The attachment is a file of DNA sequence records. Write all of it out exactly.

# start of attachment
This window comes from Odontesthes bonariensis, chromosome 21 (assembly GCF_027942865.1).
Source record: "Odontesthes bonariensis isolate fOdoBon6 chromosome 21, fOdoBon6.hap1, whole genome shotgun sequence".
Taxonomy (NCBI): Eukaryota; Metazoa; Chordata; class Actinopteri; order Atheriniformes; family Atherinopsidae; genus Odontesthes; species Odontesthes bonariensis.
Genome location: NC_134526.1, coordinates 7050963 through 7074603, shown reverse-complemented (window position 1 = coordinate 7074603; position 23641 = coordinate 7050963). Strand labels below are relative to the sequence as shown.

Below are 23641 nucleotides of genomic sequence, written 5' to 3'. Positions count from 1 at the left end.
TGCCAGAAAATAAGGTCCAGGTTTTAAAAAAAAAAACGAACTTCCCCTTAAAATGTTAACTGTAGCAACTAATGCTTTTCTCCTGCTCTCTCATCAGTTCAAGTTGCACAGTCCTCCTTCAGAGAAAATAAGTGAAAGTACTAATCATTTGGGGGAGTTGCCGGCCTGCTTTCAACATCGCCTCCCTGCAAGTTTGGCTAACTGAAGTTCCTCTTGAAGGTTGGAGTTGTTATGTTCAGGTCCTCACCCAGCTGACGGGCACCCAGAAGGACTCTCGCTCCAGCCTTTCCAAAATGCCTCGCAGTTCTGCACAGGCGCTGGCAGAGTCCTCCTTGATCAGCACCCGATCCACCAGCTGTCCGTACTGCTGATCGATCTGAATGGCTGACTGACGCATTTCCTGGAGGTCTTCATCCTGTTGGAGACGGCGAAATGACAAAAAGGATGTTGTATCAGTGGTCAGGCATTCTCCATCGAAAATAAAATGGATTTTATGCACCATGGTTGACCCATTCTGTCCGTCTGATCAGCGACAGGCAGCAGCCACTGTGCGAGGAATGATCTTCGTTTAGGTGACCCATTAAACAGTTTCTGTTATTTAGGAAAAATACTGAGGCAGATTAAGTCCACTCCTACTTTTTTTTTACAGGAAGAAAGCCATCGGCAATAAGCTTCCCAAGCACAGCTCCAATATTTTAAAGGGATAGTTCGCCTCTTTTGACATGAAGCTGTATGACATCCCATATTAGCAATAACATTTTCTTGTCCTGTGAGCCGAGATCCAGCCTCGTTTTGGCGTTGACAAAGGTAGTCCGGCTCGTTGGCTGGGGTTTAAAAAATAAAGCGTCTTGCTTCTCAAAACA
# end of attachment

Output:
This window comes from Odontesthes bonariensis, chromosome 21 (assembly GCF_027942865.1).
Source record: "Odontesthes bonariensis isolate fOdoBon6 chromosome 21, fOdoBon6.hap1, whole genome shotgun sequence".
Taxonomy (NCBI): Eukaryota; Metazoa; Chordata; class Actinopteri; order Atheriniformes; family Atherinopsidae; genus Odontesthes; species Odontesthes bonariensis.
Genome location: NC_134526.1, coordinates 7050963 through 7074603, shown reverse-complemented (window position 1 = coordinate 7074603; position 23641 = coordinate 7050963). Strand labels below are relative to the sequence as shown.

Below are 23641 nucleotides of genomic sequence, written 5' to 3'. Positions count from 1 at the left end.
TGCCAGAAAATAAGGTCCAGGTTTTAAAAAAAAAAACGAACTTCCCCTTAAAATGTTAACTGTAGCAACTAATGCTTTTCTCCTGCTCTCTCATCAGTTCAAGTTGCACAGTCCTCCTTCAGAGAAAATAAGTGAAAGTACTAATCATTTGGGGGAGTTGCCGGCCTGCTTTCAACATCGCCTCCCTGCAAGTTTGGCTAACTGAAGTTCCTCTTGAAGGTTGGAGTTGTTATGTTCAGGTCCTCACCCAGCTGACGGGCACCCAGAAGGACTCTCGCTCCAGCCTTTCCAAAATGCCTCGCAGTTCTGCACAGGCGCTGGCAGAGTCCTCCTTGATCAGCACCCGATCCACCAGCTGTCCGTACTGCTGATCGATCTGAATGGCTGACTGACGCATTTCCTGGAGGTCTTCATCCTGTTGGAGACGGCGAAATGACAAAAAGGATGTTGTATCAGTGGTCAGGCATTCTCCATCGAAAATAAAATGGATTTTATGCACCATGGTTGACCCATTCTGTCCGTCTGATCAGCGACAGGCAGCAGCCACTGTGCGAGGAATGATCTTCGTTTAGGTGACCCATTAAACAGTTTCTGTTATTTAGGAAAAATACTGAGGCAGATTAAGTCCACTCCTACTTTTTTTTTACAGGAAGAAAGCCATCGGCAATAAGCTTCCCAAGCACAGCTCCAATATTTTAAAGGGATAGTTCGCCTCTTTTGACATGAAGCTGTATGACATCCCATATTAGCAATAACATTTTCTTGTCCTGTGAGCCGAGATCCAGCCTCGTTTTGGCGTTGACAAAGGTAGTCCGGCTCGTTGGCTGGGGTTTAAAAAATAAAGCGTCTTGCTTCTCAAAACA